The former police chief in the southwestern municipality of Chongqing who triggered China’s biggest political scandal in decades stood trial on Tuesday and did not contest charges of defection and bribery, court officials said.

Wang Lijun, who fled to a United States Consulate in Chengdu on February 6, had served as the right hand-man to suspended Communist Party of China (CPC) Politburo member Bo Xilai, who was the party chief in Chongqing before his sacking in April.

Mr. Wang fled to the Consulate after a falling out between the two men over investigations into the role of Mr. Bo’s wife, Gu Kailai, in the death of a British businessman and family associate, Neil Heywood. By doing so, he brought into the public domain a political scandal that has embarrassed the CPC weeks ahead of a once-in-ten year leadership transition, in which Mr. Bo had been expected to play a key role before his purging.

Mr. Wang fled to the U.S. Consulate fearing for his life, according to an account he gave U.S. officials. He had been demoted by Mr. Bo in January after central authorities began investigating him, and reportedly confronted the Politburo member with evidence of his wife’s role in the murder, which he had initially helped cover up. Ms. Gu was on August 20 found guilty of homicide, but spared the death penalty – she was given a death sentence with a two-year reprieve.

Mr. Wang, analysts said, is expected to be given a similar – possibly even lighter – sentence when a verdict is announced in coming days. As the trial concluded on Tuesday, prosecutors noted that Mr. Wang had, at the U.S. Consulate, turned himself in to State Security officials, which under China’s Criminal Law provides grounds for lighter punishment. Mr. Wang had also “produced important clues for exposing serious offences committed by others”, prosecutors said, suggesting that he had possibly helped build a case against Mr. Bo, whose fate remains undecided and who was not named in the proceedings.

A closed-door trial was held on Monday to hear the more sensitive charges of defection and abuse of power. Prosecutors said Mr. Wang had “as a state functionary who knew state secrets, left his post without authorisation and defected to another country's consulate while he was performing his official duty.” He was also accused of “using technical reconnaissance measures” without approval of authorities. Mr. Wang had earlier been accused of wire-tapping State leaders when they visited Chongqing, according to CPC sources.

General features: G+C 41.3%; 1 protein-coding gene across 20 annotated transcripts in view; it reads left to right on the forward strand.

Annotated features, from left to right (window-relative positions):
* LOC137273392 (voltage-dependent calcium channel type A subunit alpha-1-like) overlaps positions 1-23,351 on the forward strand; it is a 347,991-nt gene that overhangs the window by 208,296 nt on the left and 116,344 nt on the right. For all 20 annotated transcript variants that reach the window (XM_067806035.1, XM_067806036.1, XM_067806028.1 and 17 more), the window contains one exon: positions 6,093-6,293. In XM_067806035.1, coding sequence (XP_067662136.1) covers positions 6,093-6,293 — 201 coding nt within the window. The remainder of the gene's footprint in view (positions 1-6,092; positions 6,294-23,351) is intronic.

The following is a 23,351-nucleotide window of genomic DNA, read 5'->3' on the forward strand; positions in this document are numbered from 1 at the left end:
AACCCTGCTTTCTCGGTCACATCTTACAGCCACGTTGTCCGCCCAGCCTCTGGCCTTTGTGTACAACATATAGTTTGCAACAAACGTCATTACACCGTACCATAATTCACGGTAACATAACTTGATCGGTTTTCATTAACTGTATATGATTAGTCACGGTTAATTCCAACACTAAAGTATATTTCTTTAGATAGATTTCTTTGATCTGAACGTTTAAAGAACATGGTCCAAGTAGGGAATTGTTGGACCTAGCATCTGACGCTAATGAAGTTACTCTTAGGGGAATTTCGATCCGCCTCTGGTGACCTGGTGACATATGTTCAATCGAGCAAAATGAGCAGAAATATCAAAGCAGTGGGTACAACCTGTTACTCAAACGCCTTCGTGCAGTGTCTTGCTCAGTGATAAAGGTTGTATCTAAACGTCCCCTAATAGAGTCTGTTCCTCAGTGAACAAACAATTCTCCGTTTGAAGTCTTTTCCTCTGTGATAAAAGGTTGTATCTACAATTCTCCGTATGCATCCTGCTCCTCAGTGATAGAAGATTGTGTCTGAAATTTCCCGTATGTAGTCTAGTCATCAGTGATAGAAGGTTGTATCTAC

On Tuesday, Mr. Wang faced two other charges, of covering up the murder of Heywood and of accepting bribes. Prosecutors accused of him illegally accepting money and property worth 3.05 million yuan (US$ 484,127).

Prosecutors also praised Mr. Wang for cooperating with authorities in the investigation, suggesting he might be given a lighter than expected punishment. They said he had provided evidence of Ms. Gu’s involvement in the murder and “produced important clues for exposing serious offences committed by others”, which they described as “major meritorious services”.

Mr. Wang’s evidence is likely to play a crucial role in the case being built by authorities against Mr. Bo. After settling the fates of Ms.Gu and Mr. Wang, the CPC is keen to close the chapter on the scandal by addressing Mr. Bo’s case before the 18th Party Congress, expected to be held in late October.

Mr. Bo is likely to be expelled from the party at the last plenary meeting of the current 17th Central Committee, which may be held in coming days. Some of his supporters – he enjoyed a wide network of allies as the “princeling” son of founding CPC revolutionary Bo Yibo and on the Left – are in favour of settling his case with his expulsion. President Hu Jintao and other top leaders are, however, likely to press for him to also be tried by judicial authorities. The previous two Politburo members who were expelled for corruption – the former Beijing mayor Chen Xitong and the purged Shanghai party chief Chen Liangyu – were given jail terms of 16 and 18 years respectively on corruption charges.

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